Josella was standing in the same spot, transfixed.

“Come here,” I told her. “There’s another in the bushes behind you.”

She glanced fearfully over her shoulder and came.

“But it hit you!” she said incredulously. “Why aren’t you—”

“I don’t know. I ought to be,” I said.

I looked down at the fallen triffid. Suddenly remembering the knives that we’d acquired with quite other enemies in mind, I used mine to cut off the sting at its base. I examined it.

“That explains it,” I said, pointing to the poison sacs. “See, they’re collapsed, exhausted. If they’d been full, or even part full…” I turned a thumb down.

I had that, and my acquired resistance to the poison, to thank. Nevertheless, there were pale red marks across the backs of my hands and my neck that were itching like the devil. I rubbed them while I stood looking at the sting.

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  • Another poster for the 1962 adaptation of The Day of the Triffids.

    Photo Credit: Allied Artists

“It’s queer,” I murmured, more to myself than to her, but she heard me.

“What’s queer?”

“I’ve never seen one with the poison sacs quite empty like this before. It must have been doing a hell of a lot of stinging.”

But I doubt if she heard me. Her attention had reverted to the man who was lying in the drive, and she was eying the triffid standing by.

“How can we get him away?” she asked.

“I’m afraid we can’t—not till that thing’s been dealt with,” I told her. “Besides—well, I don’t think we can help him now.”

“You mean he’s dead?”

I nodded. “Yes. There’s not a doubt of it—I’ve seen others who have been stung. Who was he?” I added.

“Old Pearson. He did gardening for us, and chauffeuring for my father. Such a dear old man—I’ve know him all my life.”

“I’m sorry—” I began, wishing I could think of something more adequate, but she cut me short.

“Look! Oh, look!” She pointed to a path which ran round the side of the house. A black-stockinged leg with a woman’s shoe on it protruded beyond the corner.

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We prospected carefully and then moved safely to a spot which gave a better view. A girl in a black dress lay half on the path and half in a flower bed. Her pretty, fresh face was scarred with a bright red line. Josella choked. Tears came into her eyes.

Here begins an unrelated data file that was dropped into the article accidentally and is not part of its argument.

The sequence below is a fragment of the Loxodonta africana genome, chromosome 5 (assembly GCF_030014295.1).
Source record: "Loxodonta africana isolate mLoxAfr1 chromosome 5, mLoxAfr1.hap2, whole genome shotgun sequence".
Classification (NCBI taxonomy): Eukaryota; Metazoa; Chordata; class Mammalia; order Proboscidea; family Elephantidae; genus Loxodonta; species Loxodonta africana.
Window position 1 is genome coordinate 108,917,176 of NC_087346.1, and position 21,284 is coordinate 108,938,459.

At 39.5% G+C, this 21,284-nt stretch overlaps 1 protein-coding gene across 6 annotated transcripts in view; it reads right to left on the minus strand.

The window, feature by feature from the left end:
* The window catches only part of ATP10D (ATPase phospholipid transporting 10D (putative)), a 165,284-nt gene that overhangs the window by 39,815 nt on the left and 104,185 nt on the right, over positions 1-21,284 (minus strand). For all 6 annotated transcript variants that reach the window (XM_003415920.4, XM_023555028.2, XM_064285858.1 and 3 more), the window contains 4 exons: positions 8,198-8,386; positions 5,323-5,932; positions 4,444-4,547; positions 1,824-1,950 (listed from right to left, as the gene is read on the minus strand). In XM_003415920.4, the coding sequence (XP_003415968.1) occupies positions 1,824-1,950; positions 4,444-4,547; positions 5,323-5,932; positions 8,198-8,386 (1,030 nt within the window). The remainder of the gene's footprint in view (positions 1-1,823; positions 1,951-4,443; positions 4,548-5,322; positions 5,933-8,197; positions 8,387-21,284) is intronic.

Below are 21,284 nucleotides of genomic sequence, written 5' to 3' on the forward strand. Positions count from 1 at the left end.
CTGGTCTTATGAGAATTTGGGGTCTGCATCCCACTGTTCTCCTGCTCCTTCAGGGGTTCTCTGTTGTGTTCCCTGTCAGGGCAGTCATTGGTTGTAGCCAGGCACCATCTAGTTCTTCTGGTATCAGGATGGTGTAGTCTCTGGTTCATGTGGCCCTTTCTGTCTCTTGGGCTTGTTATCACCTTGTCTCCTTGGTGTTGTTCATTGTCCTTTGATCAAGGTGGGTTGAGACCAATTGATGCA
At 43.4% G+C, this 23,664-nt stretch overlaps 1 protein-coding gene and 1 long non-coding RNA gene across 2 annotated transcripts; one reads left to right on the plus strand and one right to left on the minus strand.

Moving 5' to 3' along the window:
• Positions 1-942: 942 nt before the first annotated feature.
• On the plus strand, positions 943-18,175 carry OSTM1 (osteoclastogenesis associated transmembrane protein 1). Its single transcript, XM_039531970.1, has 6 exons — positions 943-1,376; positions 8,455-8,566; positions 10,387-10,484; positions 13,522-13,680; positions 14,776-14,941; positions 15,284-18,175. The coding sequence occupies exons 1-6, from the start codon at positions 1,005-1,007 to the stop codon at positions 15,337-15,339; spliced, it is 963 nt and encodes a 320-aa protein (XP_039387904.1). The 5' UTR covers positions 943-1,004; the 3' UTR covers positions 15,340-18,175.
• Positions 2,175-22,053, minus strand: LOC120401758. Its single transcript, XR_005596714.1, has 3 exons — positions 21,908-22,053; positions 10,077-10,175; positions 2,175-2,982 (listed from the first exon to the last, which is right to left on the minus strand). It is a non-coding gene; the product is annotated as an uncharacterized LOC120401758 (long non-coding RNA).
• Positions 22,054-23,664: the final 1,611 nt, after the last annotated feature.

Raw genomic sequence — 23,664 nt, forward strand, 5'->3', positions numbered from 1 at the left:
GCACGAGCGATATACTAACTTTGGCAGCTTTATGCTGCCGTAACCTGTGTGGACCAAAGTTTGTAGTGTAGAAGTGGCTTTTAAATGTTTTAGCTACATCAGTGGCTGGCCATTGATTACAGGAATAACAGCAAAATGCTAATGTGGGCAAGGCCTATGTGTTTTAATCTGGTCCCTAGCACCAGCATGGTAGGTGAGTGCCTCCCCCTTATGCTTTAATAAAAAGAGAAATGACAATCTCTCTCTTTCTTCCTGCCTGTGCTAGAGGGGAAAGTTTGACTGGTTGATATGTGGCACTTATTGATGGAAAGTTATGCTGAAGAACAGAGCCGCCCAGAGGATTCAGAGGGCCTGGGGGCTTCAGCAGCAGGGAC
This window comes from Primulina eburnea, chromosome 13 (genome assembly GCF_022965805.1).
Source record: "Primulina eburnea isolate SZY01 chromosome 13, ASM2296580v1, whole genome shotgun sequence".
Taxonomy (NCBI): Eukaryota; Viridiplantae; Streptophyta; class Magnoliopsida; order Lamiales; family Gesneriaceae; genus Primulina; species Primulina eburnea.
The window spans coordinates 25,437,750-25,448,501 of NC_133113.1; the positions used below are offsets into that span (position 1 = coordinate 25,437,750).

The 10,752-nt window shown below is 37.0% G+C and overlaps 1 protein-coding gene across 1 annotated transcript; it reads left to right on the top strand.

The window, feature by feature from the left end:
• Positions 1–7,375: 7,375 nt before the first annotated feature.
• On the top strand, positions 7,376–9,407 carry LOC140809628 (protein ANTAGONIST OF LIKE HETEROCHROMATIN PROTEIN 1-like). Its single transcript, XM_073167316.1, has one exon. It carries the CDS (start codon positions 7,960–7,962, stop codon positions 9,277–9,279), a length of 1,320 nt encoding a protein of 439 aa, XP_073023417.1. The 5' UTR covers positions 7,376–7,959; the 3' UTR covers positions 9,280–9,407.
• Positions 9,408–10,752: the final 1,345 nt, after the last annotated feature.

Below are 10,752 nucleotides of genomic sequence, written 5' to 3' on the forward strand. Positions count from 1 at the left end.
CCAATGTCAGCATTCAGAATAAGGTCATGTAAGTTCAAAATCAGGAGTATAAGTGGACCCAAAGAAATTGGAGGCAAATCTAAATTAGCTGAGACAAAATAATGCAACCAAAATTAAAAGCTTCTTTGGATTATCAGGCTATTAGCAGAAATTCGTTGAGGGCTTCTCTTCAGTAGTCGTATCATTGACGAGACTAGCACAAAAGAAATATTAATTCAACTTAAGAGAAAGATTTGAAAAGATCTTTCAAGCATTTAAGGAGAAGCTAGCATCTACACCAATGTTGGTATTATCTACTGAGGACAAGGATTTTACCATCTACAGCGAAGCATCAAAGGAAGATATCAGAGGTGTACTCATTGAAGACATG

“Oh! Oh, it’s Annie! Poor little Annie,” she said.

I tried to console her a little.

“They can scarcely have known it, either of them,” I told her. “When it is strong enough to kill, it’s mercifully quick.”

We did not see any other triffid in hiding there. Possibly the same one had attacked them both. Together we crossed the path and got into the house by the side door. Josella called. There was no answer. She called again. We both listened in the complete silence that wrapped the house. She turned to look at me. Neither of us said anything. Quietly she led the way along a passage to a baize-covered door. As she opened it there was a swish, and something slapped across the door and frame, an inch or so above her head. Hurriedly she pulled the door shut again and turned wide-eyed to me.

“There’s one in the hall,” she said.

She spoke in a frightened half whisper, as though it might be listening.

We went back to the outer door, and into the garden once more. Keeping to the grass for silence, we made our way round the house until we could look into the lounge hall. The French window which led from the garden was open, and the glass of one side was shattered. A trail of muddy blobs led over the step and across the carpet. At the end of it a triffid stood in the middle of the room. The top of its stem almost brushed the ceiling, and it was swaying ever so slightly. Close beside its damp, shaggy bole lay the body of an elderly man clad in a bright silk dressing gown. I took hold of Josella’s arm, afraid she might rush in there.

“Is it—your father?” I asked, though I knew it must be.